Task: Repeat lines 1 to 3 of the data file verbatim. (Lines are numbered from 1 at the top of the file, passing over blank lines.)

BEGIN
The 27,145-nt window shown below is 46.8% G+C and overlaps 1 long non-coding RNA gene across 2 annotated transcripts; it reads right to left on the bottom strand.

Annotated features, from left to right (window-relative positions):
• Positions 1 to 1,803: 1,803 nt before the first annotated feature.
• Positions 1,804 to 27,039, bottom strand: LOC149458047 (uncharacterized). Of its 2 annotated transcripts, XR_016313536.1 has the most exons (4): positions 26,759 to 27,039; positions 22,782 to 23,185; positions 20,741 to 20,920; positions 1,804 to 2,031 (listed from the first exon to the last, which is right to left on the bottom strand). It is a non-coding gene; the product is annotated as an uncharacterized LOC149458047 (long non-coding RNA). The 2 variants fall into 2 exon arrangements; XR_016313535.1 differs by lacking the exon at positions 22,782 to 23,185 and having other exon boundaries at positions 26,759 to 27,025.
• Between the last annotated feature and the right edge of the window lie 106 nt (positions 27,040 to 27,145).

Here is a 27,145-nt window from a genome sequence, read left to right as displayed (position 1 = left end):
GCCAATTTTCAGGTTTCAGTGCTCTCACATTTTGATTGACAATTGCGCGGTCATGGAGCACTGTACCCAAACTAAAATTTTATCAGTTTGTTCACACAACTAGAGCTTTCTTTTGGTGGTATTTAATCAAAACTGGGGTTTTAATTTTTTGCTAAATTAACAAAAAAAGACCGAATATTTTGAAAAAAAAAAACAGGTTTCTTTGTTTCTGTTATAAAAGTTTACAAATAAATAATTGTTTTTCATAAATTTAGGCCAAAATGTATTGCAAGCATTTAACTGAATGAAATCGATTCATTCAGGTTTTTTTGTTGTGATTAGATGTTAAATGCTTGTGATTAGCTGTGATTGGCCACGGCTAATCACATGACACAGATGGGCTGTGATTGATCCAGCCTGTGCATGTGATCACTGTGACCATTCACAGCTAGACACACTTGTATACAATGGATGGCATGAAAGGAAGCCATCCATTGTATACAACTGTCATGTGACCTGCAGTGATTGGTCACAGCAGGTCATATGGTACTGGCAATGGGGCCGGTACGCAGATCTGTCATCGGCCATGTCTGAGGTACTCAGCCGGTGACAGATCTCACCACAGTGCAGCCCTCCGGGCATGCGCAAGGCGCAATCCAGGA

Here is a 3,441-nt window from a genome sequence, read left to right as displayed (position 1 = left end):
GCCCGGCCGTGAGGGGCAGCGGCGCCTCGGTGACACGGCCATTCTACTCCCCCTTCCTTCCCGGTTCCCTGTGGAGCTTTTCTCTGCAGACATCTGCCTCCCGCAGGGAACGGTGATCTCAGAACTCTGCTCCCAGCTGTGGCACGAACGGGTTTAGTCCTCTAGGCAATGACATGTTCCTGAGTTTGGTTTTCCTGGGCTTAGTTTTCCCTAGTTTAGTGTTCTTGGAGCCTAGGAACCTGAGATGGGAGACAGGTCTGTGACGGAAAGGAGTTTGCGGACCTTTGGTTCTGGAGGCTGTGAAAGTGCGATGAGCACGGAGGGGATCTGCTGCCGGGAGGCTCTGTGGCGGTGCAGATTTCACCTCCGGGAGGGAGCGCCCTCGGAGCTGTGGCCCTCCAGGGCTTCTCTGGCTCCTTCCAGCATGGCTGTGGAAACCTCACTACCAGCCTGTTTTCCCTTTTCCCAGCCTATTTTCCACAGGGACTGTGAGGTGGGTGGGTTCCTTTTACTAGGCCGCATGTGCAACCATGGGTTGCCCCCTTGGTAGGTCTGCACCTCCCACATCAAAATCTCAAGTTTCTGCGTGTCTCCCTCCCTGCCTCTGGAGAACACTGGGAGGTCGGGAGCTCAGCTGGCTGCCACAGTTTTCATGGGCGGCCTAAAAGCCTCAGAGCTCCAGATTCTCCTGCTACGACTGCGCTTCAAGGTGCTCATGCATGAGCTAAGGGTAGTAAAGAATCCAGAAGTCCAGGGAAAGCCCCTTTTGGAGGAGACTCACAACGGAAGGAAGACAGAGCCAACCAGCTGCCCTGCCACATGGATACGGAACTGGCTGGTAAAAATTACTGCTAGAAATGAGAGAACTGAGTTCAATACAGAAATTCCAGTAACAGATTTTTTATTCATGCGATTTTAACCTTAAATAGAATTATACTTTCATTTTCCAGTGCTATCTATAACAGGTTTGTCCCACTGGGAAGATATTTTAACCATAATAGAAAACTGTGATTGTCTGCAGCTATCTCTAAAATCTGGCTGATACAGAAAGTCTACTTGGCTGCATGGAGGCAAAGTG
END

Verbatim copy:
The 27,145-nt window shown below is 46.8% G+C and overlaps 1 long non-coding RNA gene across 2 annotated transcripts; it reads right to left on the bottom strand.

Annotated features, from left to right (window-relative positions):
• Positions 1 to 1,803: 1,803 nt before the first annotated feature.